Christ the Ideal King: Cultural Context, Rhetorical Strategy, and the Power of Divine Monarchy in Ephesians. By Julien Smith. WUNT II/313. Tübingen: Mohr Siebeck, 2011. Pp. v + 316. Paper, €79.00.
Article first published online: 7 MAR 2013
© 2013 Rice University
Religious Studies Review
Volume 39, Issue 1, pages 39–40, March 2013
How to Cite
Halcomb, T. M. W. (2013), Christ the Ideal King: Cultural Context, Rhetorical Strategy, and the Power of Divine Monarchy in Ephesians. By Julien Smith. WUNT II/313. Tübingen: Mohr Siebeck, 2011. Pp. v + 316. Paper, €79.00. Religious Studies Review, 39: 39–40. doi: 10.1111/rsr.12012_19
- Issue published online: 7 MAR 2013
- Article first published online: 7 MAR 2013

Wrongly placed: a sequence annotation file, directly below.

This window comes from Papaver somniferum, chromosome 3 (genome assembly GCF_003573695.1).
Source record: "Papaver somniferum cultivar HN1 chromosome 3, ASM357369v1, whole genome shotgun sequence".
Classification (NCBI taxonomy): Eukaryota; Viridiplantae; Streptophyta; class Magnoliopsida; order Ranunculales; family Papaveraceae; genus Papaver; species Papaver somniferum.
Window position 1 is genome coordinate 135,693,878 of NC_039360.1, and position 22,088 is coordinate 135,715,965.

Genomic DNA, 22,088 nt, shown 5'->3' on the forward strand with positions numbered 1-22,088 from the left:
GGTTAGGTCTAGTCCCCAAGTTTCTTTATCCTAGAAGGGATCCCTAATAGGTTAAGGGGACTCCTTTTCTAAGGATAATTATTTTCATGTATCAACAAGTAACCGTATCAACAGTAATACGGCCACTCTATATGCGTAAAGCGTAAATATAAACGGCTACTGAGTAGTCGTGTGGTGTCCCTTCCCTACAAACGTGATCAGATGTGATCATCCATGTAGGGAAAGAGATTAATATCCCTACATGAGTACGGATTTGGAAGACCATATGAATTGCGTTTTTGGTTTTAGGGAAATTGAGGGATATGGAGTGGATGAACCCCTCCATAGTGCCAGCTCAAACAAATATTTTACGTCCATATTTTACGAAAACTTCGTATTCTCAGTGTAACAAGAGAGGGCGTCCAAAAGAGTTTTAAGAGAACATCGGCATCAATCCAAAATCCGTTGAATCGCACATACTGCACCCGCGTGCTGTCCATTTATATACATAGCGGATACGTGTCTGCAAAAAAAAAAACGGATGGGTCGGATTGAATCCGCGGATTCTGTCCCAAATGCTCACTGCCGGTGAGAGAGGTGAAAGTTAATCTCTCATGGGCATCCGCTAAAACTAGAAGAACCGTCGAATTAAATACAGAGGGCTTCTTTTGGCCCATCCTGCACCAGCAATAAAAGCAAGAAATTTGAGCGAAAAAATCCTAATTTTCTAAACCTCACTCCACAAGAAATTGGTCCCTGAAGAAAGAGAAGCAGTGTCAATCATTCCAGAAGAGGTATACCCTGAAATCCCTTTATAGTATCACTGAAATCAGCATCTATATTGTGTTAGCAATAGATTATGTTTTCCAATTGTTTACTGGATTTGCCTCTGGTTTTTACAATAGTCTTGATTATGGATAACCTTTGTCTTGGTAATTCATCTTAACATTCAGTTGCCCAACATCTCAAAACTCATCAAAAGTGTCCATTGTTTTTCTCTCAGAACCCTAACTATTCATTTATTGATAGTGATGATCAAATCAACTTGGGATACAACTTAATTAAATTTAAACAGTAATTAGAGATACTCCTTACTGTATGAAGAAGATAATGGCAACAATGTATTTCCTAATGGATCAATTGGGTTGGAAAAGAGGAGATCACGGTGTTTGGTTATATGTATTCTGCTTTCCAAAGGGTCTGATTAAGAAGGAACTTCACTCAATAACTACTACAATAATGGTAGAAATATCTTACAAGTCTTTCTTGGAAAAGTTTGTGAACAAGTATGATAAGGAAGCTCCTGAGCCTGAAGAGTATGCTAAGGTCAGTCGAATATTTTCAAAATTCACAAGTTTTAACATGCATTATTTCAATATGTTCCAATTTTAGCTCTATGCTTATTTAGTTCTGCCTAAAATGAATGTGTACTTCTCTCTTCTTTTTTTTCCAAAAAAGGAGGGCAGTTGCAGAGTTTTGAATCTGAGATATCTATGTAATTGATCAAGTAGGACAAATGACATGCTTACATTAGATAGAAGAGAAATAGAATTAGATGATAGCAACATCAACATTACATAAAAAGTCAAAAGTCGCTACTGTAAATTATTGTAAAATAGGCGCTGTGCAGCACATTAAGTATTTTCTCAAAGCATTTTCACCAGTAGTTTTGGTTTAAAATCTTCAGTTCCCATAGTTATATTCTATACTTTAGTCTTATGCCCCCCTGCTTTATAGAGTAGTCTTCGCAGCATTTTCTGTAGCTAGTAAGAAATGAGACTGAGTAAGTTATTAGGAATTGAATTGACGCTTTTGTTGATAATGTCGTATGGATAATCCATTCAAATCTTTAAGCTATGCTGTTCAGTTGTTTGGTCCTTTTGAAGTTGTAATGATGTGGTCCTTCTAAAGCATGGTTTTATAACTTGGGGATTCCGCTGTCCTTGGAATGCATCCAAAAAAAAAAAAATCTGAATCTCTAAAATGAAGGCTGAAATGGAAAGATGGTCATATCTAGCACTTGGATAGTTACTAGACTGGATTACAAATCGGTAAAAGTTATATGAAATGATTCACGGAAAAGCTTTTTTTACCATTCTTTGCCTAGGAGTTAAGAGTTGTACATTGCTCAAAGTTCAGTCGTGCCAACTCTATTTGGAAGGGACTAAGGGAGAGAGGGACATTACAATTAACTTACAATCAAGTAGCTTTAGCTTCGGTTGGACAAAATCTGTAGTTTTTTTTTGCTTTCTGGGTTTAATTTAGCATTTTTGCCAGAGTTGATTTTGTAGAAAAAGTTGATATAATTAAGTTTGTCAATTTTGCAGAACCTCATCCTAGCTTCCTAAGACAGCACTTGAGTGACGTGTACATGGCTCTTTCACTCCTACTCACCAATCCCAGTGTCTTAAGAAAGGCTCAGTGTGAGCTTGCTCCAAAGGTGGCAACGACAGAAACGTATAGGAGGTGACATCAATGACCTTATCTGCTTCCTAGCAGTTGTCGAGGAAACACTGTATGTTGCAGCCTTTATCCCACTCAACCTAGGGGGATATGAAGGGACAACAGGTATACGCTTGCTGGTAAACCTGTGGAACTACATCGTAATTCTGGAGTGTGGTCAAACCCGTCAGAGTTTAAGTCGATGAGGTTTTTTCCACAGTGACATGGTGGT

Smith contends that, in Greco-Roman and Jewish antiquity, “[t]he ideal king was commonly thought of as imitating divine virtue, and thus providing the example for his subjects to follow.” At the same time, he maintains that in Ephesians, Jesus the Christ is purposefully portrayed as an “ideal king.” Throughout, many of Smith's arguments are compelling. His broad survey of ancient literature and attentiveness to christological issues will be appreciated by all readers. This work will also likely raise a number of questions. For example, Smith's notion that Jesus is a vice-regent who fills in for God-at-a-distance makes sense, yet it also causes one to ask: Why did God need a vice-regent at all? Why did God not enact the transformation from vice to virtue in humans himself? Also, one wonders if Smith's “paraphrastic summary” in chapter 5, which for dramatic effect replaces all uses of Christos in Ephesians with “king,” is at all legitimate or even helpful. Excepting about a half-dozen typos, this book is well written and worth the read. I highly recommend this provocative volume to students, scholars, and libraries alike.